This is taken from the entry on Brian Mulroney, former Canadian Prime minister in Wikipedia. Recent Canadian news reports on the failure of Schreiber's appeal against being extradited to Germany seem somehow to have forgotten his relationship to Brian Mulroney. Maybe reporters fear that Mulroney will file a lawsuit and collect another mint.
In 1997, Mulroney accepted a $2 million settlement to a lawsuit he had brought against the Government of Canada. At issue were allegations that Mulroney had accepted bribes in the so-called "Airbus affair" concerning government contracts. The government said the charges could not be substantiated. The principal RCMP investigator on the case resigned a year later. The government later dropped the investigation entirely.
But Mulroney's actions continue to be the source of controversy. After stepping down as Prime Minister, Mulroney accepted $300,000 in cash from Karlheinz Schreiber, a German-Canadian businessman. The cash changed hands in three meetings in hotels over an 18 month period, beginning in 1993. Schreiber had at his disposal $20 million from Airbus for the payment of secret commissions. CBC television reported on February 8, 2006 that the money Schreiber paid to Mulroney originated in a Swiss bank account code-named "Frankfurt" which Schreiber also used to pay the secret Airbus commissions. $500,000 was transferred from "Frankfurt" to an account in Zürich code-named "BRITAN" on July 26, 1993, from which withdrawals totalling $300,000 were made in 1993-4. But there is no evidence that Mulroney was aware of the source of the funds. Nor is there any evidence that Mulroney accepted bribes in the Airbus affair.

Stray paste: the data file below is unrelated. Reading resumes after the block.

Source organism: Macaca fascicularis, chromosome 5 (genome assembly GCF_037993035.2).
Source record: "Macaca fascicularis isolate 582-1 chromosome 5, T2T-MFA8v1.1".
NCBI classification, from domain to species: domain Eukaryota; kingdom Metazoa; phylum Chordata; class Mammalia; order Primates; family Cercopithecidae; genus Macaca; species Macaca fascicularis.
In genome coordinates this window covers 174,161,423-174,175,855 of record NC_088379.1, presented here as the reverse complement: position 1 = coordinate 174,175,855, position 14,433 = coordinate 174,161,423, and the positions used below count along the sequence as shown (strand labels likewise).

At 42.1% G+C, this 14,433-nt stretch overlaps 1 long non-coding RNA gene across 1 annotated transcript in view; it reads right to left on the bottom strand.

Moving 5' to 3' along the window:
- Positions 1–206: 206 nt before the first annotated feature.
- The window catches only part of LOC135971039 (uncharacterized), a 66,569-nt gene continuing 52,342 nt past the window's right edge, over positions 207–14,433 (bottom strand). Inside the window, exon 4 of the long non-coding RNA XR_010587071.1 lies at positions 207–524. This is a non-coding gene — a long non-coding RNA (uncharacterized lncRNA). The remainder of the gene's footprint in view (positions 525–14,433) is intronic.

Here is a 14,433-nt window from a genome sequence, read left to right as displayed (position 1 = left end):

Through a spokesman, Mulroney said Schreiber paid him the money for consulting services to promote Schreiber's pasta business. In the February 2006 interview with CBC television, Schreiber scoffed at the claim, saying the only (pasta-related) service Mulroney ever performed was sending him a brochure. "What had he done for the money? Well, I learned to my great surprise that he worked with me on spaghetti." Schreiber said the money was a gift made to assist Mulroney in the transition to private life.
For many years, Mulroney did not acknowledge receiving money from Schreiber. The payments were not disclosed in Mulroney's lawsuit and Mulroney testified under oath that he "never had any dealings" with Schreiber and knew him only "peripherally". According to the February 2006 CBC article, "In 1999, a spokesman for Mulroney denied any money was exchanged. But in 2003, Mulroney indirectly acknowledged he did receive money from Schreiber but as payment for his help in promoting Schreiber's pasta business." In his 2004 book "A Secret Trial," former law professor William Kaplan describes Mulroney's testimony as evasive, incomplete and misleading -- but concludes that it did not rise to the level of perjury.
Schreiber is fighting extradition to Germany, where he is at the centre of a bribery scandal that helped bring down the government. Mulroney supporters question Schreiber's credibility. Mulroney said he was "as clean as a whistle" in accepting the payment because he declared the money and paid tax on it.